Mechatronics Exercises

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Linear Camera Slider with pan and tilt

Team 4: Aleksi Pippuri and Benjamin Jokinen

Our plan is to make a motorized camera slider for a DSLR camera. The camera will slide along a rail on top of a rotating and pitching ''sled''. There are multiple driving modes to be implemented.

The Plan

Ways of working

Starting from the ground up: The frame will be built from two aluminum pipes which are held and aligned with end pieces. The end pieces have slots for auxiliary tripod mounting.

The sled itself has four 3D printed concave rollers which make contact with the pipes. The radius is designed to be a bit less than the radius of the pipe. This is so that the rollers will make contact on two points and the effect of wear will be less in the long run. The rollers are attached to the bottom of the sled with bolts and two ball bearings per roller.  The sled is driven laterally by a stepper motor which is onboard the sled. There is a belt strung between the end plates which is used to drive the sled.

In the first level of the sled there is the lateral stepper motor, 5V power bank for the Arduinos and the stepper motor drivers and a hinge to level out any roll from the rails. 

The second level will house the electronics, Arduino Leonardo, Nano 33 IoT, 3 A4988 stepper motor drivers, circuitry and attached to the end is the stepper motor responsible for rotating the pan/tilt head.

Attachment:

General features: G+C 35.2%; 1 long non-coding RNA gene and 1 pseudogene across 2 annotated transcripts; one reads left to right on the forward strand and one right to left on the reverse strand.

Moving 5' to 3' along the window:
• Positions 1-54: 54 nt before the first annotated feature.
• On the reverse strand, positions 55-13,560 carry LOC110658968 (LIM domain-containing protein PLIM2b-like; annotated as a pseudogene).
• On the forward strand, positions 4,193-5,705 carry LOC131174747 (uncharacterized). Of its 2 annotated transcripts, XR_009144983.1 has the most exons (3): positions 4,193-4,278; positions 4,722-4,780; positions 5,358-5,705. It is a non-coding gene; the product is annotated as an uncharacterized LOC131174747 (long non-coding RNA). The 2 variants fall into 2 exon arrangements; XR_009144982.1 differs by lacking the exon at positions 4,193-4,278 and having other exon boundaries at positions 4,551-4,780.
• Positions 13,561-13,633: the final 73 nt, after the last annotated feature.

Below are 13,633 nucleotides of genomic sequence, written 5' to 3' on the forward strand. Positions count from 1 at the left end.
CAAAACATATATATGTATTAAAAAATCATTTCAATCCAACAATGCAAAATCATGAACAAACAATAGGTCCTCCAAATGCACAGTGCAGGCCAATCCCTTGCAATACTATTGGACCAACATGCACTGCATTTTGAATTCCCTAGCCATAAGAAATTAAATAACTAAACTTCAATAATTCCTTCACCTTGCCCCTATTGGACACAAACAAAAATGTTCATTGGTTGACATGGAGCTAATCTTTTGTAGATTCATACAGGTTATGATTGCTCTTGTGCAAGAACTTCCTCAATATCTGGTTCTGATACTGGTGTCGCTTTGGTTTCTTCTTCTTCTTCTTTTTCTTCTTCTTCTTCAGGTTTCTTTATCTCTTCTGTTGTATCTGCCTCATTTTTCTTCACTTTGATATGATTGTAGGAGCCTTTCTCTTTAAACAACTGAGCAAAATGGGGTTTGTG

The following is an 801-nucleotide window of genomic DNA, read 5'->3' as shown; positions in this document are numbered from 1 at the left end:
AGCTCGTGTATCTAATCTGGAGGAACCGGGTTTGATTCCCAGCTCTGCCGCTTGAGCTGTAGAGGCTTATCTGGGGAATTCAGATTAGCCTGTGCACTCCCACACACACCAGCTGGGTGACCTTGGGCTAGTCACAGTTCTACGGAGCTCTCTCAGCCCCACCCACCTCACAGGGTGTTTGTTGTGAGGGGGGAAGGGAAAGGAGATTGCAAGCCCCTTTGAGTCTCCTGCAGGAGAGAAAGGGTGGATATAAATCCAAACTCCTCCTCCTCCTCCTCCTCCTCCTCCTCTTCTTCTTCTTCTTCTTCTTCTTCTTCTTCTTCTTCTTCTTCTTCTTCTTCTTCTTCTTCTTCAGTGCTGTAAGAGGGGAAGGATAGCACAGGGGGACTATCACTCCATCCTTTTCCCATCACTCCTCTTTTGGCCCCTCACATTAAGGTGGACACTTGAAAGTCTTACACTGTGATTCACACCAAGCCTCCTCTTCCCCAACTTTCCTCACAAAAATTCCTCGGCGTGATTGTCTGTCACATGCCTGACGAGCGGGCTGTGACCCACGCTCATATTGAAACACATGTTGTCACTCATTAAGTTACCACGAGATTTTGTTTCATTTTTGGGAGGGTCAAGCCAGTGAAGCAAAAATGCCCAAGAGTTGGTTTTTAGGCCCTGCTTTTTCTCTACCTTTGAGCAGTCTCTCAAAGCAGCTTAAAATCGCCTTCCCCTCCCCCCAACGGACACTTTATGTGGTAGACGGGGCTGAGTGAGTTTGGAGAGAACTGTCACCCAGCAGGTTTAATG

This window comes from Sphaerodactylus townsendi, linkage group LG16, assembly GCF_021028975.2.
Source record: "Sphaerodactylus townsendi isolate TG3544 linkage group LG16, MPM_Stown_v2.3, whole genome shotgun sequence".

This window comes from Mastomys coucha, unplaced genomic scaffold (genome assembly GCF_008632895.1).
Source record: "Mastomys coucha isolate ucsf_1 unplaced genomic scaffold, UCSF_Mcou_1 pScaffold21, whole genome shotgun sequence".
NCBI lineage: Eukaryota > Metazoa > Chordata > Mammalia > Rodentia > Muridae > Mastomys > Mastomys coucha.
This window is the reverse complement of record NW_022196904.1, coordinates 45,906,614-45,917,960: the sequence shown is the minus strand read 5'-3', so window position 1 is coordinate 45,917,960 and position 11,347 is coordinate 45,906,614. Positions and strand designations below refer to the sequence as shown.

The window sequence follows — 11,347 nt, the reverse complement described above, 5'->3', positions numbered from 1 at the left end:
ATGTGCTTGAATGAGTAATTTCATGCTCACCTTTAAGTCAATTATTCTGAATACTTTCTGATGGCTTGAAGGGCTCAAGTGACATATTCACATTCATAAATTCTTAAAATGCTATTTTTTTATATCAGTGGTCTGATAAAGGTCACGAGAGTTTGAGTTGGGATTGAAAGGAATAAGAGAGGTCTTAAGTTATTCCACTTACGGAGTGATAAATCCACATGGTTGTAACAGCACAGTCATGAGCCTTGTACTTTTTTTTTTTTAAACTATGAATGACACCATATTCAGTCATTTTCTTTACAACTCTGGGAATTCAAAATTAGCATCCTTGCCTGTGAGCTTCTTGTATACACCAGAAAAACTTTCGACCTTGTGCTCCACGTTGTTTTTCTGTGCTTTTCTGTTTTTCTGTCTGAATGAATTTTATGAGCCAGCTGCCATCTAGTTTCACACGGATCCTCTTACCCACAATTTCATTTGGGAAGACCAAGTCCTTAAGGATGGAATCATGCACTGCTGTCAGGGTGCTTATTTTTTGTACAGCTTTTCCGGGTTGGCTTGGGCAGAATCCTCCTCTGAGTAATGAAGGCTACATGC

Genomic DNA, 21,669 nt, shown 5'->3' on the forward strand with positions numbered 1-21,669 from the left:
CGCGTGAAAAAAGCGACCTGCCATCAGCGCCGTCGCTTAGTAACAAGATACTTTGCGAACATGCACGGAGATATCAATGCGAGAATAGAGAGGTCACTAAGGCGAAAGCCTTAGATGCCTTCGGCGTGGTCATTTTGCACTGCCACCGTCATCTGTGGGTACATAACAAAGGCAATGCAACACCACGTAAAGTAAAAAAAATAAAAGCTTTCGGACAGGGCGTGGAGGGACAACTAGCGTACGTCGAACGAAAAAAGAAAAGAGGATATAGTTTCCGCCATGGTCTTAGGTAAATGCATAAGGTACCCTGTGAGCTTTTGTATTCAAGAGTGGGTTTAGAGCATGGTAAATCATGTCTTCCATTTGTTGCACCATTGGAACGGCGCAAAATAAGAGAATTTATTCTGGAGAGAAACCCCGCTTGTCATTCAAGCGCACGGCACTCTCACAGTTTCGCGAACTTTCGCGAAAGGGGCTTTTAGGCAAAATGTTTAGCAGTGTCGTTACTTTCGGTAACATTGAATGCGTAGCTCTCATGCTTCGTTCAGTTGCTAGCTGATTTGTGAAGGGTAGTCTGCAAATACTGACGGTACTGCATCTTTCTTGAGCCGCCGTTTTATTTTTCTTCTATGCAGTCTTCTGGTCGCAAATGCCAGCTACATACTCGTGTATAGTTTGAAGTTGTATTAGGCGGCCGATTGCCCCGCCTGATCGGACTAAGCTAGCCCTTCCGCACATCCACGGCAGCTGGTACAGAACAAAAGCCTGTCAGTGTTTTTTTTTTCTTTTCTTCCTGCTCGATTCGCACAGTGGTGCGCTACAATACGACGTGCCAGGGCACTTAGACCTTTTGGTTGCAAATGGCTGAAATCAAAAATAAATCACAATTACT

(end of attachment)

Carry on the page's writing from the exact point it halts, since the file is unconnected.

The pan/tilt head is free to spin full 360 degrees basically to infinity thanks to an 8 lead slip ring and a turn table bearing which is basically two aluminum discs with bearing balls in between. The inner circle of the bearing is attached on top of the second level. The panning motor has a 3D printed gear which spins the base of the pan/tilt head from the outside. This is attached to the outer ring of the pan bearing. 

The geared base of the pan/tilt head is attached to a base plate which in turn attaches to an idle support arm and the motorized support arm for the cradle. Both axels will be mounted with bearings. The motorized arm will have a hole for the tilt stepper motor. Attached to the motor is going to be another gear which drives a larger gear attached to the cradle. 

The cradle will hold the camera and has few possible mounting holes to adjust the balance of the camera on the cradle.

Two hall effect sensors are used to define the zero positions for the pan and tilt motors, and an end switch is used to define a zero position for the lateral motor.